Amphibious Velox robot uses undulating fins to swim and crawl

Pubblicato il 7 feb 2019
US company Pliant Energy Systems has turned one of its green energy technologies into a propulsion system for a swimming robot capable of exploring land and sea.
The Velox robot can move through water as well as over sand, pebbles, snow, ice and other solid ground, completing tasks that robots designed purely for either land or sea would be unsuited for.
Velox's versatility is due to its undulating soft fins, which sit on either side of Velox and move in a hyperbolic pattern reminiscent of a stingray or a millipede.
Pliant Energy originally developed the fins as a system for generating electricity from rivers. It wanted a shape that wouldn't become entangled with debris and or be damaged by bumping up against heavy objects like tree trunks.
Read more on Dezeen:
WATCH NEXT: Autonomous robot dog delivers a package at CES -
Subscribe to our IT-tvs channel for the latest architecture and design movies:
Like Dezeen on Facebook:
Follow Dezeen on Twitter:
Follow us on Instagram:
Check out our Pinterest:


  • I want this as a toy so bad

  • That would make a great future submarine.

  • I named it Crawley so cute 🤗

  • Japan will find a way to turn this into a sex toy.

  • This is outstanding. But spooky asFfffffffk

  • What's happening ?... In sliding environment (ice, water), it goes opposite to the wave direction. On non sliding environment (floor) it goes in the wave direction.

  • Would it work through empty space ?

    • ​@Virtual Magic sorry, I can't understand what you wrote; but my point was to apply newton's laws of motion

    • @gumikebbap Haha, but wait what ? :) Backward ?.... A particle has to come from a point. So from a point how can a particle going backward, it only can expand from it. So only forward, no ?... Or backward but then particle would have to enter inside its origin...

    • @Virtual Magic think about it this way: for something to move, it has to push something else in the oposite direction. in the case of the robot, it's pushing water/the ground/snow backwards. The wavelike form of its propeller is unrelated. That said, you gave me a cool idea: maybe there could be something that pushes photons/waves/particles backwards. that might work. what do you think?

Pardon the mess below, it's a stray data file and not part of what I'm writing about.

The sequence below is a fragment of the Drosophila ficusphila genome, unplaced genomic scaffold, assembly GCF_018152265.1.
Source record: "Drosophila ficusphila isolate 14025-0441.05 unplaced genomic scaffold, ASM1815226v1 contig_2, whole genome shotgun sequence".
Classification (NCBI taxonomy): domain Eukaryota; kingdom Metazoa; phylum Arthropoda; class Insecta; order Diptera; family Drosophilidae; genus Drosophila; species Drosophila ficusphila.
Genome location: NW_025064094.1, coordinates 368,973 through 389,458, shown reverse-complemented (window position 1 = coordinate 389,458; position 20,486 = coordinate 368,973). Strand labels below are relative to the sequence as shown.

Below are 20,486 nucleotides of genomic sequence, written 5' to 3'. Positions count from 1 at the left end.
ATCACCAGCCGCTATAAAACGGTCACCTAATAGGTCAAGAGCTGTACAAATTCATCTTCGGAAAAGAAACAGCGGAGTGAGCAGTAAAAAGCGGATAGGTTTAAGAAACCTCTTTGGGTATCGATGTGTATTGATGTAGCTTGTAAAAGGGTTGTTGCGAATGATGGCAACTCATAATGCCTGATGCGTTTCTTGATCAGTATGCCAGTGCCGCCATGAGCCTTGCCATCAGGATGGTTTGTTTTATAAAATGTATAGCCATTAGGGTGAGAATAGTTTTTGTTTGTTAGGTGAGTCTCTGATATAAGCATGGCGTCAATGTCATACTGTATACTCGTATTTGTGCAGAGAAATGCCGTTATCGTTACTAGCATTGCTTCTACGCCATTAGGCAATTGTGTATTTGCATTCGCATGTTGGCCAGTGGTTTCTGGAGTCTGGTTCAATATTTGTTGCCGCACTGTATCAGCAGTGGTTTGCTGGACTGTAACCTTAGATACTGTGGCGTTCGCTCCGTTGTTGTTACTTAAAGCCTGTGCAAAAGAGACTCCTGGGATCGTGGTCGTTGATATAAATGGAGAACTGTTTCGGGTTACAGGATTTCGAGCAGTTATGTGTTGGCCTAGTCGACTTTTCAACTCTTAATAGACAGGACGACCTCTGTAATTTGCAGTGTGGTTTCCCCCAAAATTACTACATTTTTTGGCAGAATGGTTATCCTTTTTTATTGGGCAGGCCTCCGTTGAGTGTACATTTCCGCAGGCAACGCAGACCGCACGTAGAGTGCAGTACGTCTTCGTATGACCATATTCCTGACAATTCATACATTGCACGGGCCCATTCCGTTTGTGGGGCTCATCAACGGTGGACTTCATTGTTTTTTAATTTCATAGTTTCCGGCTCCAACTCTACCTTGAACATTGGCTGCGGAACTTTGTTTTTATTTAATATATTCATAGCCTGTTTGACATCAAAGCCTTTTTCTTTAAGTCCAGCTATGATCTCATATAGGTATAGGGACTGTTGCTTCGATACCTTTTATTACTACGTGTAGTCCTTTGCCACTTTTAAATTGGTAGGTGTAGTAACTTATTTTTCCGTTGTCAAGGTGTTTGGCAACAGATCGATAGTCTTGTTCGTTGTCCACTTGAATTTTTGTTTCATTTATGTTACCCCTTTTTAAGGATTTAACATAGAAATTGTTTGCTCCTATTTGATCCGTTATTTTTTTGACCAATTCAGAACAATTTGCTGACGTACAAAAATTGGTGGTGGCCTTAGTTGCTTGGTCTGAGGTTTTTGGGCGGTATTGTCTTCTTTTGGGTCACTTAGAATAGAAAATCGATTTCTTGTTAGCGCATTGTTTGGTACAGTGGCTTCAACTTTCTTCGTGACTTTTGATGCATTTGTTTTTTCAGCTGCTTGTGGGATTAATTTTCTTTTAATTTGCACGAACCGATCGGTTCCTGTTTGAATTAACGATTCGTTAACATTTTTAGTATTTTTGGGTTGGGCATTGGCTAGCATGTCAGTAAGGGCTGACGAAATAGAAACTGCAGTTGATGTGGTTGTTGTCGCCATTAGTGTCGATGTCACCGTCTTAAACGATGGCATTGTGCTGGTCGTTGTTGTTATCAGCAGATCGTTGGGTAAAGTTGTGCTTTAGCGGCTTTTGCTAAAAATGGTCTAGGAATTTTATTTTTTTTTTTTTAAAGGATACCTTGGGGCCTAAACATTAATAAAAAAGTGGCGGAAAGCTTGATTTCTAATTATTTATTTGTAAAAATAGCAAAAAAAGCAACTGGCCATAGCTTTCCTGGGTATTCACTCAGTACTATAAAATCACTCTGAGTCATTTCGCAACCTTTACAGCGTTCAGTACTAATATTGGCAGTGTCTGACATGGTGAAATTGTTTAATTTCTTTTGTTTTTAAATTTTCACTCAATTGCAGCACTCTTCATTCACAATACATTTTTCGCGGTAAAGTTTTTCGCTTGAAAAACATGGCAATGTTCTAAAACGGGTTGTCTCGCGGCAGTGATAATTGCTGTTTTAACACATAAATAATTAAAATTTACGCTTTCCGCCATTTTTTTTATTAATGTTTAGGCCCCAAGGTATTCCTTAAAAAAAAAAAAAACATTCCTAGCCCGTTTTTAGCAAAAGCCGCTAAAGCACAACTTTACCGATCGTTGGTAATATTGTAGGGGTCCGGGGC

• @gumikebbap So you made the experience ? If energy can move through space in a form of wave, then may undulating body / wave itself could move through space. I don't know, Aside through water, i never see by myself, an undulating body, move through empty space.

    • @Virtual Magic still nope

  • the main thing is to calculate the length of the electrical cable.

  • This could be a start for a new secret NAVY program. It makes ZERO sound underwater. Imagine a submarine with nuclear rockets and without any sound !

    • not really the fin structure is less efficient the more you scale it up and it would still make sound due to the motors needed to run the fins

  • Like a ray.

  • it does well in water than land

  • It looks like a manta ray swimming or a squid.

  • Cuttlefish on land - hope to se one with gopro crawling in the great pyramids og Egypt

  • Some sound and explanation about it would be nice. Fascinating though

  • For the next episod of black mirror .?

  • I want to travel to the future

  • Is it just me or does that make you uncomfortable 🥵

    • @Pimp Tilian not really the fin structure is bad at support weight and theres not a ton of weapons that can be good underwater and above at best it can be used to put mines on the surface and we already have cheeper faster better robots for that most probably will be used for scouting or sonar

  • I really cannot imagine the future 🤷🏻‍♂️